Our basic science investigations also include:
Studying roles of innate immune components, including the programmed death receptor, complement receptors and eosinophils on the pulmonary responses to respiratory viral infections
Exploring novel strategies to prolong lung allograft survival by modifying the immune response in preventing T cell activation and promoting tolerance
Molecular mechanisms of leukocyte trafficking in inflammation and injury using MMP deficient mice
Understanding the role of systemic inflammation and disease by studying the pro-inflammatory condition of obesity and diabetes
Studying how extracellular matrix components modulate the pathogenesis of infectious and non-infectious inflammatory diseases
Analyzing the genomic make-up of hundreds of organisms in the sputum of patients with CF, potentially to lead to the identification of new drug targets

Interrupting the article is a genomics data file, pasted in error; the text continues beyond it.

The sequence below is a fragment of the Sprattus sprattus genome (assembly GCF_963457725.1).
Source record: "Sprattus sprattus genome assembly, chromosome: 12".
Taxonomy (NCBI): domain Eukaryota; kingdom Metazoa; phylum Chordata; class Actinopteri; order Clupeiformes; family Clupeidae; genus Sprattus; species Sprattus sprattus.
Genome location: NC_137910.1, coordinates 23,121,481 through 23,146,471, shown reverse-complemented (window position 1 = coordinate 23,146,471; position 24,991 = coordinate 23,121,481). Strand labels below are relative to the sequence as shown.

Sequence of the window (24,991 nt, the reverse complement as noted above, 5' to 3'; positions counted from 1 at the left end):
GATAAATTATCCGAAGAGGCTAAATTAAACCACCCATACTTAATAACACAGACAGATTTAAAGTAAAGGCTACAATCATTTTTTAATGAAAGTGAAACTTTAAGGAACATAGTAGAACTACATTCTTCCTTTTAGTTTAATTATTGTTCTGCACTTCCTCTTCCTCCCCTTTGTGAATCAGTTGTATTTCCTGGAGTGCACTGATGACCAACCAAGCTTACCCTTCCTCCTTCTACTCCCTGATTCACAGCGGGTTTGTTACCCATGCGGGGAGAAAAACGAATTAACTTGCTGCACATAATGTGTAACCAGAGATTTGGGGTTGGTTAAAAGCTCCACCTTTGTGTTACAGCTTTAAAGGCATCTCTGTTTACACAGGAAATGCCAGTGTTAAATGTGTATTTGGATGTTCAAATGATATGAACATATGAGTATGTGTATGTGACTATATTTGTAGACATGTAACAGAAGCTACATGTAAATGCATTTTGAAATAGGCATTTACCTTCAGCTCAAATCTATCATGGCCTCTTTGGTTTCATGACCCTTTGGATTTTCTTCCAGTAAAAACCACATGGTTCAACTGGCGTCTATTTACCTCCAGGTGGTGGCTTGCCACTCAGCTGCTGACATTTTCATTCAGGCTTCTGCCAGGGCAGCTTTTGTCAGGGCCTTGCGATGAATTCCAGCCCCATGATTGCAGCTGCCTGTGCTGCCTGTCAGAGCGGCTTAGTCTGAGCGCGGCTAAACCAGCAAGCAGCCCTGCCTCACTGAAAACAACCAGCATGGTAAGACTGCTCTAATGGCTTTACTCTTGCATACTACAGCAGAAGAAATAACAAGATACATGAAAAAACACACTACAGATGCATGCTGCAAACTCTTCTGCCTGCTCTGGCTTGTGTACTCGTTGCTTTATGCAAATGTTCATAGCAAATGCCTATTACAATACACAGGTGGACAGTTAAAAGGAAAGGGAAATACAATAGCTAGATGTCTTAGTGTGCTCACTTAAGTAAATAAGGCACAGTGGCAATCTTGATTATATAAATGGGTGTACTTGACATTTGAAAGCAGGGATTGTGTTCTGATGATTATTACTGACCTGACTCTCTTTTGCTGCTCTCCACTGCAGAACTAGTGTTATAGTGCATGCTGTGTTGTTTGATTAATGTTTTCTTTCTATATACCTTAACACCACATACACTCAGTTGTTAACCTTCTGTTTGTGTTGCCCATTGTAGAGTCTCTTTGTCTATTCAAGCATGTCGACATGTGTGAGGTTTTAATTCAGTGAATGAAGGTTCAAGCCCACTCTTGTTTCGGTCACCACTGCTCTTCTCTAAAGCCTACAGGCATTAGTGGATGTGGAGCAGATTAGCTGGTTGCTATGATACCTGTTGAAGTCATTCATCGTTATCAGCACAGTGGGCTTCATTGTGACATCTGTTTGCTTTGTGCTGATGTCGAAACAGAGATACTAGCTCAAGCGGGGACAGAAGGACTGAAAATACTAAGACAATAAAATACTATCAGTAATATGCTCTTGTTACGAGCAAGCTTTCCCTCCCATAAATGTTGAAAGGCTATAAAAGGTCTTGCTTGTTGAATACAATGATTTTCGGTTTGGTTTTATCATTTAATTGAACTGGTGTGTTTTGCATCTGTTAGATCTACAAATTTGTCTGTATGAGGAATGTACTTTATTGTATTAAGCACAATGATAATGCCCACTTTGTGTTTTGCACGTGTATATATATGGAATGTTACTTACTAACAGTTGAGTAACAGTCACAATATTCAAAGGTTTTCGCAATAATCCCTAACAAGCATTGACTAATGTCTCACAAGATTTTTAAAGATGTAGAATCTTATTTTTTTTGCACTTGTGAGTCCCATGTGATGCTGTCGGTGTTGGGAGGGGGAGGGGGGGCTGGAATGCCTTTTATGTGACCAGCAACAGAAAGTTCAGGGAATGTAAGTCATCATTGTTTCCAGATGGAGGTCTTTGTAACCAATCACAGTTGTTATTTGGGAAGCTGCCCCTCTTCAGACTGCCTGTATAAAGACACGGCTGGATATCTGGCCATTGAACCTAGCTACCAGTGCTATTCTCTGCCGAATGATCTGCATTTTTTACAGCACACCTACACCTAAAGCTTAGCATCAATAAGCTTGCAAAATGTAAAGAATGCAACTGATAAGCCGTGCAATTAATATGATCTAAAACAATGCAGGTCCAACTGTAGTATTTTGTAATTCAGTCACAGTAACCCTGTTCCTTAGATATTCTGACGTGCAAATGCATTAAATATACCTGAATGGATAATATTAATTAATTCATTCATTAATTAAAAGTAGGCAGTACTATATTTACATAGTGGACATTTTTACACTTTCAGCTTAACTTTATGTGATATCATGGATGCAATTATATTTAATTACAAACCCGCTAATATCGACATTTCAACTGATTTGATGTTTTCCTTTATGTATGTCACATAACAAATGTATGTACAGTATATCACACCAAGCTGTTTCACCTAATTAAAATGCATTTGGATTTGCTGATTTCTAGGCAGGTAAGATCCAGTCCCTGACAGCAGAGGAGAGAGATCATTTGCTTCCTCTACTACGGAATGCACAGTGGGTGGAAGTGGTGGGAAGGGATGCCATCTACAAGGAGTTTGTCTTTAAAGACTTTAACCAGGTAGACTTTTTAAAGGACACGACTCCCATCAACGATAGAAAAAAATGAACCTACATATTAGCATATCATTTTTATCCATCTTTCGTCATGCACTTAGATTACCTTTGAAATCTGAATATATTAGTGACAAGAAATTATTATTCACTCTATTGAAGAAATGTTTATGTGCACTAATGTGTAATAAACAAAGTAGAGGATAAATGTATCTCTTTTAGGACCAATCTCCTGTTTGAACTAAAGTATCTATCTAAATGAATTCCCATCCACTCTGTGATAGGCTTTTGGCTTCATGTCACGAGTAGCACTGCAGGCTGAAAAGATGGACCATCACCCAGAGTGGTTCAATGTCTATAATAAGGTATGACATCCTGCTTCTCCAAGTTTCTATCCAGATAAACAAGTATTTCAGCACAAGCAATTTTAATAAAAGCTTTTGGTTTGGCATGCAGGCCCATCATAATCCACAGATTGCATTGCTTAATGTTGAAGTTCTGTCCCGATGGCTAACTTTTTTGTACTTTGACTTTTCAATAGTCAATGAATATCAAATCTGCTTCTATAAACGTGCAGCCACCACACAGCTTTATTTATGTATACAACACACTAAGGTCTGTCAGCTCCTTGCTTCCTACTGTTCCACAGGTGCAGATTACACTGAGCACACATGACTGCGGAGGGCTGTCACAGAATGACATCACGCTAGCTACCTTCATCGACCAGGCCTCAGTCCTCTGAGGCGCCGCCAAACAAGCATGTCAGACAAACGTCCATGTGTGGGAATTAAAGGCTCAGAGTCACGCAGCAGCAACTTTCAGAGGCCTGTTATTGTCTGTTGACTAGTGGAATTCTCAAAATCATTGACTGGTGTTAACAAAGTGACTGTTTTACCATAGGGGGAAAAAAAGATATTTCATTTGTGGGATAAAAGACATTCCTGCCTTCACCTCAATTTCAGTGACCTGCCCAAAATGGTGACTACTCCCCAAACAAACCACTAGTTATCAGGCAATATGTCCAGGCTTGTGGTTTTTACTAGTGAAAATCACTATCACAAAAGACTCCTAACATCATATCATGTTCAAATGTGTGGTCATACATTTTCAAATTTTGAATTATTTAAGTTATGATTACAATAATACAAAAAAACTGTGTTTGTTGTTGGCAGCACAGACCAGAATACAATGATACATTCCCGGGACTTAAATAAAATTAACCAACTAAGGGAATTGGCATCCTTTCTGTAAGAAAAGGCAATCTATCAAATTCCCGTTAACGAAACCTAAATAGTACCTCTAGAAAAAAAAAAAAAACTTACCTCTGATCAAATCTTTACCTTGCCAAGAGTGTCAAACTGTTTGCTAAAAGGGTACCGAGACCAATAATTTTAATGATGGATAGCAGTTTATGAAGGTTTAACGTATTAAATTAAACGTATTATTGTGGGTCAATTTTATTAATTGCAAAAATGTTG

Investigating the potential use of cell-based therapies (ex. stem cells) to potentially restore lung function
The division has a number of investigators involved in a wide variety of clinical research projects as well, including:
Our fellows choose a research project based on their own interests after careful consultation with the program leadership. These projects may be bench research, clinical/epidemiological and/or translational.
Collaborative research arrangements within the Harvard Medical area are extensive and include the Divisions of Newborn Medicine, Immunology, Allergy, Gastroenterology and others within Children's Hospital, Boston; the Respiratory Division of Brigham & Women's Hospital; the Physiology Department of the Harvard School of Public Health; and the Channing Laboratories at Brigham and Women’s Hospital. The research progress of the fellow is monitored and facilitated through biannual presentations before the fellow’s Scholarship Oversight Committee. In addition to selecting a research project, several fellows in the Division have completed additional courses of study during their fellowship years, including a Masters Program in Public Health offered by the Harvard School of Public Health.